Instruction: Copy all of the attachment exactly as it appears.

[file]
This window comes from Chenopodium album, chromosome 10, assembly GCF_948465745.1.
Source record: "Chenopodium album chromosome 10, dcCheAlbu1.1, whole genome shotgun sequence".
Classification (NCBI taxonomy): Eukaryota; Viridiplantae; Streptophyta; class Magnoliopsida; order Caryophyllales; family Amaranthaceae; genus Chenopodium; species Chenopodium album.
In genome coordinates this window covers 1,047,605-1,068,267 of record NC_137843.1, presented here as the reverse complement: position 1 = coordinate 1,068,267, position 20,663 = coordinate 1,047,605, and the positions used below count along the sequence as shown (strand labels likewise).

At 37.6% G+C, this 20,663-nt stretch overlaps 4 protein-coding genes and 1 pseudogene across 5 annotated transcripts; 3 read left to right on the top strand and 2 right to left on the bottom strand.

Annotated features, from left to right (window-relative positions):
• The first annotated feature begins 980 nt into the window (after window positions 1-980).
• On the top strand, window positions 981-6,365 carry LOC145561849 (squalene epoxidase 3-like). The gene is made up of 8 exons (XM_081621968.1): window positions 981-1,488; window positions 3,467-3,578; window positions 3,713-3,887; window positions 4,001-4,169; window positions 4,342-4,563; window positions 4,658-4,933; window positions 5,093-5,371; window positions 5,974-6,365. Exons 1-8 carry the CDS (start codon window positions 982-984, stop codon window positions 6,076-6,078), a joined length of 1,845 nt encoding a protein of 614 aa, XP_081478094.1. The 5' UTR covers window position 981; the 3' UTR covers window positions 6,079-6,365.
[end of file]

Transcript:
This window comes from Chenopodium album, chromosome 10, assembly GCF_948465745.1.
Source record: "Chenopodium album chromosome 10, dcCheAlbu1.1, whole genome shotgun sequence".
Classification (NCBI taxonomy): Eukaryota; Viridiplantae; Streptophyta; class Magnoliopsida; order Caryophyllales; family Amaranthaceae; genus Chenopodium; species Chenopodium album.
In genome coordinates this window covers 1,047,605-1,068,267 of record NC_137843.1, presented here as the reverse complement: position 1 = coordinate 1,068,267, position 20,663 = coordinate 1,047,605, and the positions used below count along the sequence as shown (strand labels likewise).

At 37.6% G+C, this 20,663-nt stretch overlaps 4 protein-coding genes and 1 pseudogene across 5 annotated transcripts; 3 read left to right on the top strand and 2 right to left on the bottom strand.

Annotated features, from left to right (window-relative positions):
• The first annotated feature begins 980 nt into the window (after window positions 1-980).
• On the top strand, window positions 981-6,365 carry LOC145561849 (squalene epoxidase 3-like). The gene is made up of 8 exons (XM_081621968.1): window positions 981-1,488; window positions 3,467-3,578; window positions 3,713-3,887; window positions 4,001-4,169; window positions 4,342-4,563; window positions 4,658-4,933; window positions 5,093-5,371; window positions 5,974-6,365. Exons 1-8 carry the CDS (start codon window positions 982-984, stop codon window positions 6,076-6,078), a joined length of 1,845 nt encoding a protein of 614 aa, XP_081478094.1. The 5' UTR covers window position 981; the 3' UTR covers window positions 6,079-6,365.